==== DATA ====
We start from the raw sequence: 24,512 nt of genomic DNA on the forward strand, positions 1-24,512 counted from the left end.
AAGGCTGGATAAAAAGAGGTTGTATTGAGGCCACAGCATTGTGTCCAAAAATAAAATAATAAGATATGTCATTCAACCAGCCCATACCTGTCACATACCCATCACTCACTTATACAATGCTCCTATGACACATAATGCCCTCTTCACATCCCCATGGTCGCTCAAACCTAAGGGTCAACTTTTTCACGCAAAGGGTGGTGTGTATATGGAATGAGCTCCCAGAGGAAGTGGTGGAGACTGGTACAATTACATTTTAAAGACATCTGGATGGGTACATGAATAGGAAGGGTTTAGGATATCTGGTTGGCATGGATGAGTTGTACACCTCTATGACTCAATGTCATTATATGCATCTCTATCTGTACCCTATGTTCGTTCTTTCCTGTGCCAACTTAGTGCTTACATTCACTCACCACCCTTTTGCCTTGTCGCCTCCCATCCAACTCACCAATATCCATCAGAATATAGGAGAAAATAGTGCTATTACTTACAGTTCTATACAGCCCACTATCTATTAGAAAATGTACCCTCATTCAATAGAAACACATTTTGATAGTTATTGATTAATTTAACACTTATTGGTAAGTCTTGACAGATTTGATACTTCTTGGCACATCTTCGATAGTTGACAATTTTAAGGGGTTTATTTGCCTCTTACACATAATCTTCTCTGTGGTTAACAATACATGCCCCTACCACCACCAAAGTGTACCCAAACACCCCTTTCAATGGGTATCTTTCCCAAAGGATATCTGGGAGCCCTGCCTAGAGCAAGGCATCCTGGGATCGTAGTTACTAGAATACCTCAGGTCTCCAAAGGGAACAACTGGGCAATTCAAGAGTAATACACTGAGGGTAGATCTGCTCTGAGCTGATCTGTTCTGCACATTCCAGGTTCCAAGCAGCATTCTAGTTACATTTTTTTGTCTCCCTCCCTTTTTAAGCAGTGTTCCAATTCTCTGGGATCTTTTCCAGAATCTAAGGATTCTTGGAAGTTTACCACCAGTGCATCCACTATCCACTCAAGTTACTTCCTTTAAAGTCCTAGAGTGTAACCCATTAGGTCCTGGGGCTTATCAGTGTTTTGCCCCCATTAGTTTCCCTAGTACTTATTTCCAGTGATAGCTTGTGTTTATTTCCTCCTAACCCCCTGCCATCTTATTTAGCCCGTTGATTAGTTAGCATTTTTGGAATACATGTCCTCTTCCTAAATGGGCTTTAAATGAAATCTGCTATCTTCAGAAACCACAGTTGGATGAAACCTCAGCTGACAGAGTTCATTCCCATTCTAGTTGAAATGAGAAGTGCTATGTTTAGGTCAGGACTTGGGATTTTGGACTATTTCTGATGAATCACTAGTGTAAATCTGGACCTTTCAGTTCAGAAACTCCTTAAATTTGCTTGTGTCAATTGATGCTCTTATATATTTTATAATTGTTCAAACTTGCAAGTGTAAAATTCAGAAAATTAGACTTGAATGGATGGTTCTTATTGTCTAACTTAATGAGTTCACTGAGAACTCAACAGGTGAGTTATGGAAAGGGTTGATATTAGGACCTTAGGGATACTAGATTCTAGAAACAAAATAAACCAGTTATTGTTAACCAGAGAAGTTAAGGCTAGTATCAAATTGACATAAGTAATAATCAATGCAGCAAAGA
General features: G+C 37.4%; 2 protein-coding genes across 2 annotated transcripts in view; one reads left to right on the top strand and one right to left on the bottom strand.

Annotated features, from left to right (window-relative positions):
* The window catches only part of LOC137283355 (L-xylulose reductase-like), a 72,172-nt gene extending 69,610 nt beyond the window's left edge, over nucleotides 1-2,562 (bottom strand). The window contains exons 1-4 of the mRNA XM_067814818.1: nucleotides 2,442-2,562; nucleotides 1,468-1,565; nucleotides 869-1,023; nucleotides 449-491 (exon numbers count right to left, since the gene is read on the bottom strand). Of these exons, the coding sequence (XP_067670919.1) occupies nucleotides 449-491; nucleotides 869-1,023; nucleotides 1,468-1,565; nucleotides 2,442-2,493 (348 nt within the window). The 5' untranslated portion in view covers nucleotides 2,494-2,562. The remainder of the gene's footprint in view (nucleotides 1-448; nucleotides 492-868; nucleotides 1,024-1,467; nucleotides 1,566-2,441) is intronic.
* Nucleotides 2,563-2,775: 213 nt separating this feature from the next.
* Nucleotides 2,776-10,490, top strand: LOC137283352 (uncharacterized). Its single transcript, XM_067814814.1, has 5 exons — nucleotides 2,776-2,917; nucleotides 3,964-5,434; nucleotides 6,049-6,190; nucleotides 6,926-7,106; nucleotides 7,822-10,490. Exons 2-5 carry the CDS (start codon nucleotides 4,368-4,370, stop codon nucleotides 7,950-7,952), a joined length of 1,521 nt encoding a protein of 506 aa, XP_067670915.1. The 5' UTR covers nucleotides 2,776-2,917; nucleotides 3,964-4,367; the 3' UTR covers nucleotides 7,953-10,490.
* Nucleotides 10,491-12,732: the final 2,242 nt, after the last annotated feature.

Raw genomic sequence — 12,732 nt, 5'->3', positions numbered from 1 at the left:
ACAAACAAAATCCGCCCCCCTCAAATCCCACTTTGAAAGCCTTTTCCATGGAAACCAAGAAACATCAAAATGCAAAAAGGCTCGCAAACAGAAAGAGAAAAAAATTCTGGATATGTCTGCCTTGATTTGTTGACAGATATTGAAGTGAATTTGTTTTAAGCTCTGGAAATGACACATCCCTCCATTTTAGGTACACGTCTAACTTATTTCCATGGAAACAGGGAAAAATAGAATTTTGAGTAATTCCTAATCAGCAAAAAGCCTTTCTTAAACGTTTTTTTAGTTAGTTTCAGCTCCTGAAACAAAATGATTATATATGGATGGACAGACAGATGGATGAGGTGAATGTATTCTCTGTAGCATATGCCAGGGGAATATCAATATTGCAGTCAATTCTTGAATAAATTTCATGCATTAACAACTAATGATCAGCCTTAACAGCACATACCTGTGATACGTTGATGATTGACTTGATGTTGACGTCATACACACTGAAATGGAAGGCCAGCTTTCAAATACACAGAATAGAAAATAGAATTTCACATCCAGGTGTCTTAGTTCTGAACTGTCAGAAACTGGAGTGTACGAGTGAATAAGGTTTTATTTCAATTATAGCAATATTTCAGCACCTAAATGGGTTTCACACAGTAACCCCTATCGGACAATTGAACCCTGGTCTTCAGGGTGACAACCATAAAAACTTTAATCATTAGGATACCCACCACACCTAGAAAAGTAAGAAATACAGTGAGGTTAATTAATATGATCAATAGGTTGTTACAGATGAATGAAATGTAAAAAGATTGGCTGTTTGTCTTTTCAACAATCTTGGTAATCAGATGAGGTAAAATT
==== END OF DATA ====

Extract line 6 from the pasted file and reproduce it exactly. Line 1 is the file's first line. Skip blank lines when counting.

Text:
* Nucleotides 2,563-2,775: 213 nt separating this feature from the next.